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Home > Auctions > 25th February 2020 > Viking or Anglo-Scandinavian Sword with Elaborate Silver Inlaid Hilt

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LOT 0457

GBP (£) 8,000 - 10,000
EUR (€) 9,410 - 11,770
USD ($) 10,300 - 12,870

Sold for: £13,750
(Inc. bp*)

Viking or Anglo-Scandinavian Sword with Elaborate Silver Inlaid Hilt

10th century-early 11th century AD

A double-edged Viking sword of Petersen Type L, variant Wheeler type VI, with complete blade, pattern-welded and tapered with a width of about 5.7cm at the cross-guard; the point is well preserved; traces of corrosion are evident all along the blade; both cutting edges show strong traces of employment on the battlefield, with battle-nicks along their length; the blade is straight and carries a hefty tang; the tapered fullers, 3cm at their origin adjacent to the cross-guard, are slightly marked, although they are still visible and going from their largest width (2.9cm) to 2cm of lower width at the extreme end where they run to about 5.9cm of the point; over the last 10cm the blade enters straight into the cross-guard; the oppositely curved guards are 2.7cm wide; highly decorated with silver inlay: on the sides are two lines of chequered pattern, originally lacquered in red colour over silver, are running the whole guard’s length; on the upper part of the guard the same pattern is enclosing, in two different squares, one left and one right of the grip, a lozenge pattern; the massive pommel has a curved base-element and three lobes, with bands of separation between the lobes very well marked by the same chequered inlaid visible on the lower guard; the pommel knob is attached to the pommel guard. 1.1 kg, 91.5cm (36"). Fine condition. Rare.

Property of a Kent collector; part of his family collection since the mid 1970s; accompanied by a pre-restoration photograph showing the damask pattern welding and archaeological report by military specialist Dr. Raffaele D’Amato.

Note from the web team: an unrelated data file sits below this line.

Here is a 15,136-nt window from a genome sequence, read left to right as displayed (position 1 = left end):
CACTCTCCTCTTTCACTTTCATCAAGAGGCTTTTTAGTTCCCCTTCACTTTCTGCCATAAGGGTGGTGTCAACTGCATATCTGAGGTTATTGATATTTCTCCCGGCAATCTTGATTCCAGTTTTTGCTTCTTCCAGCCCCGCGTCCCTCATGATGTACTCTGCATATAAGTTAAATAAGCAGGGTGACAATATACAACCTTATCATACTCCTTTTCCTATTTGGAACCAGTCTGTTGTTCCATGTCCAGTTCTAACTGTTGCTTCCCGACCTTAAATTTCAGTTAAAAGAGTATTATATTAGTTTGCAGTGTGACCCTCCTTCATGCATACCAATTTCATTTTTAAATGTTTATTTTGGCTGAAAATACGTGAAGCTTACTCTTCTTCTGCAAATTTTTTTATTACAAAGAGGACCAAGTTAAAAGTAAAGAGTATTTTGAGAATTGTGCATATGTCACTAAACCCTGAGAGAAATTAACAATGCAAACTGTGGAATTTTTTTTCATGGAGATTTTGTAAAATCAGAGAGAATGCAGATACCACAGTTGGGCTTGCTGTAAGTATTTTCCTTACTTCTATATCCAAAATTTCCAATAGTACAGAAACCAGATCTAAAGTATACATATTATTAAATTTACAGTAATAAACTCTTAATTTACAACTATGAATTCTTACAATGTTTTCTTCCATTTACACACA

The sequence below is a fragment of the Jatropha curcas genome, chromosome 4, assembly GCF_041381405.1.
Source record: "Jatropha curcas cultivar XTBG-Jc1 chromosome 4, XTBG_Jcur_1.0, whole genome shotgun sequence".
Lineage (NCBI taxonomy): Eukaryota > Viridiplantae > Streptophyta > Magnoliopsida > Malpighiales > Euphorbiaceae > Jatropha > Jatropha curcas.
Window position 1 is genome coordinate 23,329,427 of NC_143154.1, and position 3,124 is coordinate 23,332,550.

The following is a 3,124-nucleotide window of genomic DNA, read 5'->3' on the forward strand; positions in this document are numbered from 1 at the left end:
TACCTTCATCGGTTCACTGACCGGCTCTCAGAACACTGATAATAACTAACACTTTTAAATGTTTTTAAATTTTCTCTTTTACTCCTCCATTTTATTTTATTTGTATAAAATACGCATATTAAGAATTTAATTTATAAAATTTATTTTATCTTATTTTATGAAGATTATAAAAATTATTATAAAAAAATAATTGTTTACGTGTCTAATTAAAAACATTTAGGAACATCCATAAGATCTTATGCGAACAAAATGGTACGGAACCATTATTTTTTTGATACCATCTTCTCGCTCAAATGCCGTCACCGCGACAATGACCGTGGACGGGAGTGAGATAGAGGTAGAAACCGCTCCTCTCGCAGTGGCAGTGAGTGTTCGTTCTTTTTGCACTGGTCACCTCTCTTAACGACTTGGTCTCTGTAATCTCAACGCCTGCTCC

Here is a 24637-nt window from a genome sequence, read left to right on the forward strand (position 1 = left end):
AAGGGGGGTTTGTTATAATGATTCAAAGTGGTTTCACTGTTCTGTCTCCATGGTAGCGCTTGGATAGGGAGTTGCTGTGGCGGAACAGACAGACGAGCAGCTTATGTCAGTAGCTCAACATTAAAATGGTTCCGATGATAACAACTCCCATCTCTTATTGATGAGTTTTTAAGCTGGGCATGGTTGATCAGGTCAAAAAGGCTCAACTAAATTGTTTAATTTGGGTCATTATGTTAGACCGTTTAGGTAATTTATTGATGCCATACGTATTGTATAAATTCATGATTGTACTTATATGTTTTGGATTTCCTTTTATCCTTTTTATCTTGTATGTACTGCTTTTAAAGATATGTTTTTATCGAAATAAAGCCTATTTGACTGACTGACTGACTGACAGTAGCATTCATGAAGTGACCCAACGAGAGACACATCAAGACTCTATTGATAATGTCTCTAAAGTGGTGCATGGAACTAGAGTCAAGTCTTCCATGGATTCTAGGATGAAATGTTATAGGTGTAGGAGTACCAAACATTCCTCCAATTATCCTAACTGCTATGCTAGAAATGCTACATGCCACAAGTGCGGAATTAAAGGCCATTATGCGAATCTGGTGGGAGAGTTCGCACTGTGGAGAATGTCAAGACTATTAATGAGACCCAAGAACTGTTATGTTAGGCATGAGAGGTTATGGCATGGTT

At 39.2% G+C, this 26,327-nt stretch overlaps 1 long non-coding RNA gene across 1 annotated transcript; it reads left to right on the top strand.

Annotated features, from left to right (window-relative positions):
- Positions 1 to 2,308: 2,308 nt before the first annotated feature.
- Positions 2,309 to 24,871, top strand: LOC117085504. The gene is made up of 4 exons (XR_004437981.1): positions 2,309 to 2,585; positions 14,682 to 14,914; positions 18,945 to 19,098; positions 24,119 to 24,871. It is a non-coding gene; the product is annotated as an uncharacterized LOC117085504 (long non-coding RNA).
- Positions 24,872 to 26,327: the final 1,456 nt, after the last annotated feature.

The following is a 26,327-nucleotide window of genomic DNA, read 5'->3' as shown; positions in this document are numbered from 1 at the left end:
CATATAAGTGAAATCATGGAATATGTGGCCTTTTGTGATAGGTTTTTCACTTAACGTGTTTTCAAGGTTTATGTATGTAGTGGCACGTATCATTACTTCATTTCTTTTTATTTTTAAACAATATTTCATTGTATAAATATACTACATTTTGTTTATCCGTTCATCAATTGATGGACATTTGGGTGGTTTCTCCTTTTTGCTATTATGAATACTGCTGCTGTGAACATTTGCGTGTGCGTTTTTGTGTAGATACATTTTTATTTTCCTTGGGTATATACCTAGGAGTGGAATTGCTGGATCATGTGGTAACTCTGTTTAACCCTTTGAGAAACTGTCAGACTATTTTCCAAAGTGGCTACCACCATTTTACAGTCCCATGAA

See Petersen, J., De Norske Vikingsverd, Oslo, 1919; Bjorn A., Viking Antiquities in England, with a supplement of Viking antiquities on the Continent of Western Europe, Oslo, 1940; Oakeshott, R.E., The Archaeology of the weapons, London, 1960; Wilson D. M. Some neglected Late Anglo-Saxon swords, in Medieval Archaeology, 1965, 9 (1), pp.32-54; Peirce, I., Swords of the Viking Age, Suffolk, 2002; the sword has good parallels in various similar Viking age specimens; two very similar swords have been published by Peirce (2002, pp.77-81), both at the British Museum; one of these is the famous Witham sword (Bjorn, 1940, part 4, p.71; Oakeshott, 1960, p.134) which is, for its perfect state of preservation, one of the most important in the best public and private collections in the world; also Westminster sword belongs to this classification (Wilson,1965, pp.42ff., pl.VII b); another occasional find of this typology was excavated in Wales in 2002.
Both lateral faces of the curved crossguard carry copper-alIoy decoration in the form of a series of diamond-shaped islands set in a sea of applied silver, revealing the importance of such sword. Probably it belonged to an elite Viking warrior, like the specimens of Dolven and Nedre (Stokke) published by Petersen (1919, figs.94-95). This early hilt type, with guards strongly curved away from the grip, has traditionally been regarded as a native English Anglo-Saxon type on the basis of the frequent presence of Trewhiddle style nielloed silver ornament.